Discussion

The goal of the present study was to determine whether in vitro gene expression profiles of drug efficacy could be generated and used to predict the therapeutic classes of compounds administered to cell cultures. Recognition of toxin-induced expression profiles has proven possible because of the characteristic transcriptional responses to various types of cellular insult. Whether different classes of drugs applied at nontoxic doses elicit discernable signature expression profiles has not been investigated. In particular, we were interested in whether drugs distinguished by therapeutic indication at the patient level induce distinct expression profiles at the cellular level that correlate with clinical efficacy. To test this hypothesis, we selected three general classes of psychotropic compounds that might be expected to elicit transcriptional responses in human neurons: two that are used clinically (antidepressants and antipsychotics) and one that acts on a therapeutically relevant target class (opioid receptor agonists). Within each of these three categories, multiple subclasses were represented in order to capture general transcriptional features of each drug class.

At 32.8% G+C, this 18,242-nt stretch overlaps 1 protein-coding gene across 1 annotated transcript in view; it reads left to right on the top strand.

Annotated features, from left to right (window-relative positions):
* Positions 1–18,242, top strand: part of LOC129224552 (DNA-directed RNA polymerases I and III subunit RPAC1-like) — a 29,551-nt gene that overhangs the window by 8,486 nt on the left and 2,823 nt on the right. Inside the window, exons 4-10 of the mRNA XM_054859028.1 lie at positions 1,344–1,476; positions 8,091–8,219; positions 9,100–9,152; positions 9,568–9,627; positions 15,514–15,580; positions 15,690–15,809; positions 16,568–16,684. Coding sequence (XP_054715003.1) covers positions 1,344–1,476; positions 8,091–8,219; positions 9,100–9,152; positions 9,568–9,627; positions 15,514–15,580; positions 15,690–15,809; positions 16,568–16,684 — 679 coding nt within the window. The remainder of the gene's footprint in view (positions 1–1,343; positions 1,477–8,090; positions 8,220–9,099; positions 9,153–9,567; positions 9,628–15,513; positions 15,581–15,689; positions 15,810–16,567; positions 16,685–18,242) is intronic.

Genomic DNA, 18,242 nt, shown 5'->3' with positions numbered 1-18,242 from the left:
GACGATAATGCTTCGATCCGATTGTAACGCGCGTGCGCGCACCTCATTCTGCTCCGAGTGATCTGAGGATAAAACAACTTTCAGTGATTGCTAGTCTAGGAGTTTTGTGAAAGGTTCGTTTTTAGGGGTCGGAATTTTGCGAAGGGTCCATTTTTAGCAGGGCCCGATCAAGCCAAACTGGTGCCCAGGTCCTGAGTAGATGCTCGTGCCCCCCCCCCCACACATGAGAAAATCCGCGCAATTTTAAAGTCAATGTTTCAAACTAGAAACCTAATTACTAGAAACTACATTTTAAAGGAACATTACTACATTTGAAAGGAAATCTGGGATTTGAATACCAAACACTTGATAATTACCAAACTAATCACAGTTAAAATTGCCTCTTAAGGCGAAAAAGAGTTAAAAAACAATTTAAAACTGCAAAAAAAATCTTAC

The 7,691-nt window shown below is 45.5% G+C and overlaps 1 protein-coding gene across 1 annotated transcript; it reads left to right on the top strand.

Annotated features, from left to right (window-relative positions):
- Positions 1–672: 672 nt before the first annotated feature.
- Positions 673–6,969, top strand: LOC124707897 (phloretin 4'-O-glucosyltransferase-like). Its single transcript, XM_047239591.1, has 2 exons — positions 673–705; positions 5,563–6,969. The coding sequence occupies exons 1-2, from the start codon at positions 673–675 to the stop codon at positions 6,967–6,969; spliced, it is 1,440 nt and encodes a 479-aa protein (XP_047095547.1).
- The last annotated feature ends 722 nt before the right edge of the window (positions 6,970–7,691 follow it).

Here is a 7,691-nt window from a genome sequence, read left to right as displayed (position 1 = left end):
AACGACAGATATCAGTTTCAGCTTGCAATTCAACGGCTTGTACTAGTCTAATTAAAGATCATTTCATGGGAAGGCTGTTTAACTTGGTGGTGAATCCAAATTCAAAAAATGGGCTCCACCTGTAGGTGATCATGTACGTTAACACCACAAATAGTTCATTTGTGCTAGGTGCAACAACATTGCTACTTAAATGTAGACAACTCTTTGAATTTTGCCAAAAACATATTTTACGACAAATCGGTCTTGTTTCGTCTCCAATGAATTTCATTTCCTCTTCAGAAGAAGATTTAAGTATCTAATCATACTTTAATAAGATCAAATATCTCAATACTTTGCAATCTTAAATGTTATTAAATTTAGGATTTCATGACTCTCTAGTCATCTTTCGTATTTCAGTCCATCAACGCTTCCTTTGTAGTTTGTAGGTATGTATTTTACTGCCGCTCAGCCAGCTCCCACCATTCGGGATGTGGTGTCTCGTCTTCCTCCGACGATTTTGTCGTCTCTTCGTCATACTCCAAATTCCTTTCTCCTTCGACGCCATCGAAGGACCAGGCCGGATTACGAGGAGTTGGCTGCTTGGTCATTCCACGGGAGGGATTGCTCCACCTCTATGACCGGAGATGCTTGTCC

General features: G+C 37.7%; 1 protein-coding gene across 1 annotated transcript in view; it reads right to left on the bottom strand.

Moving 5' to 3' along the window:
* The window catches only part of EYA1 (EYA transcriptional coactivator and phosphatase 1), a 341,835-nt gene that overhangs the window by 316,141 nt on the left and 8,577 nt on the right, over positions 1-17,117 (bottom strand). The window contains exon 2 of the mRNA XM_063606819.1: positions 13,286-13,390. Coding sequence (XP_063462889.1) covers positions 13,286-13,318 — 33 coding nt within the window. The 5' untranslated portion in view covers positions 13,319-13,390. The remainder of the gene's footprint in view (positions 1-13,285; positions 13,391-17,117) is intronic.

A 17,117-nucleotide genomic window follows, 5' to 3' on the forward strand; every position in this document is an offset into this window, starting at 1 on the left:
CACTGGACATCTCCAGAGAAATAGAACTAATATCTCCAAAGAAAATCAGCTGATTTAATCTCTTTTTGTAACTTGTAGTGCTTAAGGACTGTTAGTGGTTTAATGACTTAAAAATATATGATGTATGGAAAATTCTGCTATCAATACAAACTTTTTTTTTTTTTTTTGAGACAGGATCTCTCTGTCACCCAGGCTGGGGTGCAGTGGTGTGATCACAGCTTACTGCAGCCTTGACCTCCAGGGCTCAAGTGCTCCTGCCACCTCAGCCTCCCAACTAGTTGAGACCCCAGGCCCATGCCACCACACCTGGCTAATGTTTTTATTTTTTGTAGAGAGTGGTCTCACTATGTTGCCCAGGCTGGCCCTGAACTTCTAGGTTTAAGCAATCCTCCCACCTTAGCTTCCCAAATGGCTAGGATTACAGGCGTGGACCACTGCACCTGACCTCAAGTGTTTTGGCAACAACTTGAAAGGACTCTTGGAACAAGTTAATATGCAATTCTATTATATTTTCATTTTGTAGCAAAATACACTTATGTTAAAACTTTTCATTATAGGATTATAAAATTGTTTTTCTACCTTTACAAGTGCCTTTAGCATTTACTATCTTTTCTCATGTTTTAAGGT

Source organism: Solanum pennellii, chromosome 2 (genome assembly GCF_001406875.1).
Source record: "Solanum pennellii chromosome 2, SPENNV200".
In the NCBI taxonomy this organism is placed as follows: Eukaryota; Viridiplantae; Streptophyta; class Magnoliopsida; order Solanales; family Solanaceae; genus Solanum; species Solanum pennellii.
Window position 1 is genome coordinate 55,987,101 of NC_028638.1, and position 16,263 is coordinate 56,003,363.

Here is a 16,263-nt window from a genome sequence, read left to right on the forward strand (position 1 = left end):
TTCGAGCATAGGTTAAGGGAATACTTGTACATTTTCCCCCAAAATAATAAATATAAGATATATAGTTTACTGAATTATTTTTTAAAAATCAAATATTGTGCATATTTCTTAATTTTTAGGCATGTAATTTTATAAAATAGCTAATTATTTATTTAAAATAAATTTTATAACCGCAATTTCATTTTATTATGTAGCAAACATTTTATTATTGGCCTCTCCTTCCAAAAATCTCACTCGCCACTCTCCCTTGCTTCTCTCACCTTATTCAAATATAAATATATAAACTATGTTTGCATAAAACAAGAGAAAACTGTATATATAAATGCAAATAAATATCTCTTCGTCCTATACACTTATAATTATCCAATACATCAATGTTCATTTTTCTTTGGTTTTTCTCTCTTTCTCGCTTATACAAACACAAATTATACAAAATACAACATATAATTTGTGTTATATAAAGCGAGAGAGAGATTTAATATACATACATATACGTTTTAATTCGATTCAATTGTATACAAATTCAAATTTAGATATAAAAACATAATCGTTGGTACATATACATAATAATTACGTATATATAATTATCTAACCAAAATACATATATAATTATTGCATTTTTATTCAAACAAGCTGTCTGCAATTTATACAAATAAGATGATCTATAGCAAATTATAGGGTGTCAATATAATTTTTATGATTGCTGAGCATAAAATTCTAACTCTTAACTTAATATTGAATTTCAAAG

CT and RF supervised classification schemes proved effective at predicting the physiological consequence of drug treatments on the basis of induced gene expression profile. The progressive leave-one-out strategy of model building and testing allowed us to comprehensively assess the ability of these schemes to accurately classify profiles induced by “novel” drugs (drugs not used to build the statistical predictive model). Because each of the three drug categories were weighted equally in our analyses, the accuracy of categorization based simply on random chance would be expected to be 33.3%. The 83.3% and 88.9% success rates of RF and CT, respectively, indicate that salient features of the distinct cellular physiologies induced by these drug classes are being identified by these methods, and that they can be used to correctly predict the clinical activity of unfamiliar compounds. In principle, this approach can be expanded beyond the three classes resolved here to encompass a large number of drug classes and cellular physiologies. Such high-content output is principally limited only by the number of pharmaceutical classes to which a given cell type is responsive.